Check The Bicycle

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Check the bike

Five minutes: the time necessary to check the perfect seal of our vehicle before an exit. Whether you are a road cyclist, fat-wheeler biker, long-distance cycle riders or urban cyclists dedicated to bike to work, checking your bike before getting into the saddle has countless advantages and is a good rule that can be transformed into a habit. Let’s see how.

Check your bike before using it is really a good habit. In fact, with the use of the bike tends to lose the adjustments, the components wear out, the bolts become loose and the overall efficiency decreases progressively. Checking the most important aspects of the bike allows us to increase our safety, as it ensures that everything is tight, lubricated and working at best and allows us to get to know our vehicle, what it can give us and what are its general conditions. It is also a preventive practice, because a quick and serious check like the one proposed in this article gives the opportunity to realize any problems or malfunctions before they occur or lead to the breakdown of a component.


The quick bike check step by step:

  • Step 1: check the steering Vibrations, humidity, dust, there are many aspects that can affect the correct operation of the steering and that is why it is good to check it before using it. Stand astride the front wheel and see if the stem is parallel to the wheel, then hold down the front brake and try moving the handlebars. If you experience games, noises or the steering is stiff, it means that the headset needs a regulated or a complete cleaning.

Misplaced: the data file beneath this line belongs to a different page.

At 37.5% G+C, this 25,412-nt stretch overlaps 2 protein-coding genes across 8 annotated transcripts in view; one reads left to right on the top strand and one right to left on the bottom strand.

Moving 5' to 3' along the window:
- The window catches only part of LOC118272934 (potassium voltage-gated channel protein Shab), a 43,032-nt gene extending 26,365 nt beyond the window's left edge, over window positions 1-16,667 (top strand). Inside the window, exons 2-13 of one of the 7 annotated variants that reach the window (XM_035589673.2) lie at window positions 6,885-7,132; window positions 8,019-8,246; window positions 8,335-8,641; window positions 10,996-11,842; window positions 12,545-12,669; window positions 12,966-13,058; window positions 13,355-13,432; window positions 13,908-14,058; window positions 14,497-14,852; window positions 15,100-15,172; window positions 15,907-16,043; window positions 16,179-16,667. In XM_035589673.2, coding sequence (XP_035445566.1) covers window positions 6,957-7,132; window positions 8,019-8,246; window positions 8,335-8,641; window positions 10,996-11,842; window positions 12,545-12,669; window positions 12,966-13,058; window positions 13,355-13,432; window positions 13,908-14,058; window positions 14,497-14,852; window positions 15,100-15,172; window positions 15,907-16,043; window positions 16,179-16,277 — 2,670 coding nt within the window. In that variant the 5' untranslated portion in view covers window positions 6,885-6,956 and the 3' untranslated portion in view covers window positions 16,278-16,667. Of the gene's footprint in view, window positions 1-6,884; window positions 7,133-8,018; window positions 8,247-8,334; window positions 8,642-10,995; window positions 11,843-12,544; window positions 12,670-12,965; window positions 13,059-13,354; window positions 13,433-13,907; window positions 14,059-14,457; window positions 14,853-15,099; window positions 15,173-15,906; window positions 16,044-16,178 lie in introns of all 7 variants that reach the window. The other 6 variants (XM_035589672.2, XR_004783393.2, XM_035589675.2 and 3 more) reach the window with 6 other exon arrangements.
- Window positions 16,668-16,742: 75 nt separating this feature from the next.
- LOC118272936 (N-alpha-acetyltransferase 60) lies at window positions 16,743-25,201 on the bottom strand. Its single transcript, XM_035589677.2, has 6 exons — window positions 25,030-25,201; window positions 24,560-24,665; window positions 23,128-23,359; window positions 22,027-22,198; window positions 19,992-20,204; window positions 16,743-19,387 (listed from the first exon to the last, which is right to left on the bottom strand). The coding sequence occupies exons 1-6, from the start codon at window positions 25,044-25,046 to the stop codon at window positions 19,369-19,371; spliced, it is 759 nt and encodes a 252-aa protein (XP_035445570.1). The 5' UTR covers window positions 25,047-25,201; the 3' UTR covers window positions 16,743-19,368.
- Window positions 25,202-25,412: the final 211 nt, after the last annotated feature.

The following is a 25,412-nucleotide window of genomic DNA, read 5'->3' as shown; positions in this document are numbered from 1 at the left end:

• Step 2: check the gearbox The derailleurs allow you to climb the ratios of pedaling and for this it is important that they work properly. Try to trigger the gear shift lever and observe the derailleur response: do they move well? Does the chain rise and fall smoothly? Is the system silent? Position the rear derailleur on the smaller sprocket and turn the pedals: if the chain falls, then you need to adjust the limit switches. Repeat the operation also on the largest pinion. Here you will find our complete article on how to adjust the front and rear derailleurs.
  • Step 3: check the spokes Bumps, jumps, bumps, holes, the use of the bike itself is a considerable stress for the spokes, which can release tension and lose the centering of the wheel and for this you must always check the resistance. A broken beam will unbalance the wheel and create unbalanced tensions that will lead to the breaking of other spokes. With the thumb and forefinger of the right-hand grasp two crossed spokes (putting your hand on the triangle formed by the intersection of two neighboring spokes starting from the hub) and try to “squeeze” them: you will have to feel resistant but flexible. Then, with the thumb, pinch one by one all the spokes: they must emit a sharp sound otherwise they have lost the tension and the centering of the whole wheel has to be done.
  • Step 4: check the brakes Our safety is entrusted to the brakes and their control is a step that we can not neglect. Rotate the wheel and press the brake lever: how do you feel it? Is it too soft, too hard or does the wheel struggle to stop? Then you will have to adjust the tension of the brake cable, since it has been stretched. Then check the brake pads: what is their status? Are they clean and the braking paste still has a good thickness, or are they worn? If consumption has reached too high a level, then you have to replace them. If your bike is equipped with disc brakes, then you should also check the centering of the rotor on the pads, so that there are no rubs that would produce useless wear.